Fisher, Fisher, Simpson


 Dave Fisher (from Greenville, PA) is known mostly as a bowl carver who has a wonderful mastery of contemporary (but traditionally based) forms from Sweden. Both of his butter knives were carved from naturally curved limbs, so they are particularly strong. Number 17 is cherry. 9-1/2” in length. Number 18 is hickory. It has a thin blade but is mighty strong with it’s fully with-the-grain, bent limb construction. 9”
 
Number 19 was carved by Will Simpson (Moscow, ID). This design is quite close to what one thinks of when considering the traditional smör knivar. It’s comfortable in the hand, and not too complex, so it was probably carved in less than 2 hours – one of the original (but ignored) guidelines for the collection. Birch with a walnut oil finish. 9-5/8”

Gene Faasse. Willow-cherry prototype, Survival Spreader, Folding Spreader


Gene Faasse (Traveler’s Rest, SC) has contributed 3 additional butter knives to the collection. As with his earlier butter knife (spörk knivar, number 16 in the collection) these are all fanciful, experimental, humorous, and what else???
 
Number 20 is an adventurous prototype that combines basketry willow and cherry to make a useful utensil. Working the twisted willow is always a challenge; willow wants to kink until you become an expert with it. 11”
 
Number 21 is a go-for-it fun piece that Gene says could be called a Survival Spreader. Mixed media, including a nylon sheath with snap. There’s a compass and waterproof matches in the handle. 13”
 
Number 22 is possibly the world’s first pocket spreader. It really works. Cherry, with a popsicle stick spring which locks the blade in place when the spreader is open. 5-1/4” folded, 9-1/2” open.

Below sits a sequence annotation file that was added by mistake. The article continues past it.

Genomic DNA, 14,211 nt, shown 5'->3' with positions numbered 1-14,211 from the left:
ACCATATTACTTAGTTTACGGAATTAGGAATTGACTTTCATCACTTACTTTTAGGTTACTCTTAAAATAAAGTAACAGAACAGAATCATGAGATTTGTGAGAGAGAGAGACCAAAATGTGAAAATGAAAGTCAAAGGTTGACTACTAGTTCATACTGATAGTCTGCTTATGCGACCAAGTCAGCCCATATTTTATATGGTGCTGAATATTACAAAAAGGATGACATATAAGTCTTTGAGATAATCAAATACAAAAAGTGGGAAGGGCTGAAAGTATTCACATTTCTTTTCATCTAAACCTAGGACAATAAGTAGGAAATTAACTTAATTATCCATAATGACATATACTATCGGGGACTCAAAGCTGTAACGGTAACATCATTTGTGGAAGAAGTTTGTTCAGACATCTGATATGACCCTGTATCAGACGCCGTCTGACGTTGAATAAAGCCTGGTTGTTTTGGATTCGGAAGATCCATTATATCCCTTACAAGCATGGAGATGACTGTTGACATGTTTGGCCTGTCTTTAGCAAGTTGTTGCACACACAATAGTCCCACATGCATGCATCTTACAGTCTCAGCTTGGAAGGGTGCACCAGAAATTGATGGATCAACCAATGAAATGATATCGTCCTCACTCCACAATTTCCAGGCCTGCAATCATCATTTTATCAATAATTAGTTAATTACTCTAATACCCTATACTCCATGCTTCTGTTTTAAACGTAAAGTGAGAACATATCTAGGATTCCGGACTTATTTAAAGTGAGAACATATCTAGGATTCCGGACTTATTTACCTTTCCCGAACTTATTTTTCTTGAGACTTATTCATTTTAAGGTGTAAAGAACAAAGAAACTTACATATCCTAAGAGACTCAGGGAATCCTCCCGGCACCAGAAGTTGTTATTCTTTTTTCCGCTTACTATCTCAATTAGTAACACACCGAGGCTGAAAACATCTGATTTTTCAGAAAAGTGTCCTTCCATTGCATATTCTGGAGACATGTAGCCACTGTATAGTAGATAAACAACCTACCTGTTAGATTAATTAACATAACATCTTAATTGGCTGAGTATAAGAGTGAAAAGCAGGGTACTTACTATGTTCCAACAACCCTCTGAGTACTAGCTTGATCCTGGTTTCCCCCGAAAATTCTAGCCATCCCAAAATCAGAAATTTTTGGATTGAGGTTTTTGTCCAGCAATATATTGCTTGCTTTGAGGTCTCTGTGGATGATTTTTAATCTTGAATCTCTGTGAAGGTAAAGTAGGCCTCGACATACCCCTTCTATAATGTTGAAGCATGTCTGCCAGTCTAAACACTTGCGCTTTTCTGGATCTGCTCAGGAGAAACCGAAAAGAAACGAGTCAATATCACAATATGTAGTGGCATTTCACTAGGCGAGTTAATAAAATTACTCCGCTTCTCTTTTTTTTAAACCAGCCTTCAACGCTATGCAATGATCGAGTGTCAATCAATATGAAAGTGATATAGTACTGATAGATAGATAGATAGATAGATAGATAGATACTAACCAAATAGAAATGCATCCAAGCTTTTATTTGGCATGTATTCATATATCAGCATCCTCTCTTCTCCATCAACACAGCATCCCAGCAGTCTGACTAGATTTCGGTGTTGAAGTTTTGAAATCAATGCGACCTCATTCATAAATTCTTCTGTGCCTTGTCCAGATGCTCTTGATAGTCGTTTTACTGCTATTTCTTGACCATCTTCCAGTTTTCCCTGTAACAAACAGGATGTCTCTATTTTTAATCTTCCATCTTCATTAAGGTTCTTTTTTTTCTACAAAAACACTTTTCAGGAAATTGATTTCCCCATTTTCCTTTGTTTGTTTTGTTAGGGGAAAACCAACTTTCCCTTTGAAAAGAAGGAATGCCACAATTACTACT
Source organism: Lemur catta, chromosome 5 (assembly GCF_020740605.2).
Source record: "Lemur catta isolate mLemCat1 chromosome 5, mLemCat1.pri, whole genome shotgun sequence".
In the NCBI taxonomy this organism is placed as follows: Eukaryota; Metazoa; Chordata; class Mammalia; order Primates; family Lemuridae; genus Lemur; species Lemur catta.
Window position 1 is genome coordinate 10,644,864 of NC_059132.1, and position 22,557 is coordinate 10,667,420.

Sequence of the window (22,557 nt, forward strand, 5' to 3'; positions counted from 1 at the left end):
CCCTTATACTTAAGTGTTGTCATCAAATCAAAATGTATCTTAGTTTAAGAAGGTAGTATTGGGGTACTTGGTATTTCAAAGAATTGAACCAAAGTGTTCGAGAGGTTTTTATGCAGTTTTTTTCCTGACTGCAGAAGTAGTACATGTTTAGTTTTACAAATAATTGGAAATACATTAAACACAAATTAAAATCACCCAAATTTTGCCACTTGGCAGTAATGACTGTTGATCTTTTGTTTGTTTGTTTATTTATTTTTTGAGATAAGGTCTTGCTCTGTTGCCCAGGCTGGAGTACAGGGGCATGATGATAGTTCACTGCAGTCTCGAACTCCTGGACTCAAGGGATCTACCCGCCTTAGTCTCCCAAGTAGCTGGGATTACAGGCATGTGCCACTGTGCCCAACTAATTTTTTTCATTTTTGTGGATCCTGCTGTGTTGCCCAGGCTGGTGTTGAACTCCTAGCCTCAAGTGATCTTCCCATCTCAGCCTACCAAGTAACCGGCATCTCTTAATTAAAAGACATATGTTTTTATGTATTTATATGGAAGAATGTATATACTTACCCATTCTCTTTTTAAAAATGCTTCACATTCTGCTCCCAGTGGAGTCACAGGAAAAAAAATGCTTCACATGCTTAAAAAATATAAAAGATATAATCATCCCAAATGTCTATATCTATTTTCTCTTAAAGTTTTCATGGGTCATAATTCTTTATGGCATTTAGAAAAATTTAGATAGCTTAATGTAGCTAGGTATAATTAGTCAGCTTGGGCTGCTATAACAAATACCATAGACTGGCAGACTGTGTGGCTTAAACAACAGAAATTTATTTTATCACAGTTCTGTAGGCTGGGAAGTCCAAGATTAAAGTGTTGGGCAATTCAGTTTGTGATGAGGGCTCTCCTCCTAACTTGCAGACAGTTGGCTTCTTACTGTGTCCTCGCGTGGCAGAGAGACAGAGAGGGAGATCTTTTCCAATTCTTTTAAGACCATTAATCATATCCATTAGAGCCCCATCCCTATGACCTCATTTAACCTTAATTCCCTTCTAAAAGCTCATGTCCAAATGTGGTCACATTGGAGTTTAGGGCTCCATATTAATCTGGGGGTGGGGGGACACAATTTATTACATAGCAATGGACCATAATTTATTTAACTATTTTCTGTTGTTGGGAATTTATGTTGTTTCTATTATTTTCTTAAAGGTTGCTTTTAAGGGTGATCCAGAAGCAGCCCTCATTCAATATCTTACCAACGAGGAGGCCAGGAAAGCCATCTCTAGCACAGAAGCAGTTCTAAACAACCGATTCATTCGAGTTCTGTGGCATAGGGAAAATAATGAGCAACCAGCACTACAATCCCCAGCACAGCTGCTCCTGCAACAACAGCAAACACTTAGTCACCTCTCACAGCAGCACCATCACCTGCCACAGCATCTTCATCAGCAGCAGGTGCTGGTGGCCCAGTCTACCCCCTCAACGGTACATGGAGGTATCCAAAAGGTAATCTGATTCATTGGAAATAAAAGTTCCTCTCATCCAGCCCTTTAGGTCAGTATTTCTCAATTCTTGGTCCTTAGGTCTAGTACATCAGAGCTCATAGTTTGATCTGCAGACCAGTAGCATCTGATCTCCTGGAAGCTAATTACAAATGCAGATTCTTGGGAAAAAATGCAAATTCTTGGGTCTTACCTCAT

Jögge Sundqvist "Set of 3" #'s 23, 24, 25



The spreader collection now includes 3 pieces from Jögge Sundqvist. (Jögge’s black handled smör knivar – spreader A in the first photo in The Butter Knife Gallery – was given to Louise Langsner.) This is an especially fine addition, because Jögge’s production (but fully hand-crafted) butter knives were the inspiration that led to the start of our collection. We now have his “Set of 3” which Jögge says must stay together as a family unit.
 
Numbers 23, 24 and 25 are carved from Swedish white birch that was collected around Jögge’s home near Umeå, Sweden.  He uses artist’s oil colors for the paint, and then a finish of cold pressed linseed oil. Number 23– Red  is 7”. Number 24– Blue is 5-3/4”. Number 25– Chartreuse measures 6-3/4”. Our May e-newsletter features another (really nice) photo from Jögge’s book. (Note the sale price in the e-news book section.)
 
Thanks Dave, Will, Gene and Jögge.

If you are into spoon carving, or want to be, making a butter knife is a great way to test your tools, develop knife grasps, check out different types of wood, and play with designs. Please consider a contribution to the collection. We now have 25 very interesting pieces, and hope to see many more. The entire collection is on our web site at Spreader World – The Butter Knife Gallery. And of course the collection is available for in-person appreciation (including handling) if you have an opportunity to visit Country Workshops.

 


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Address: 990 Black Pine Ridge Rd.; Marshall, North Carolina 28753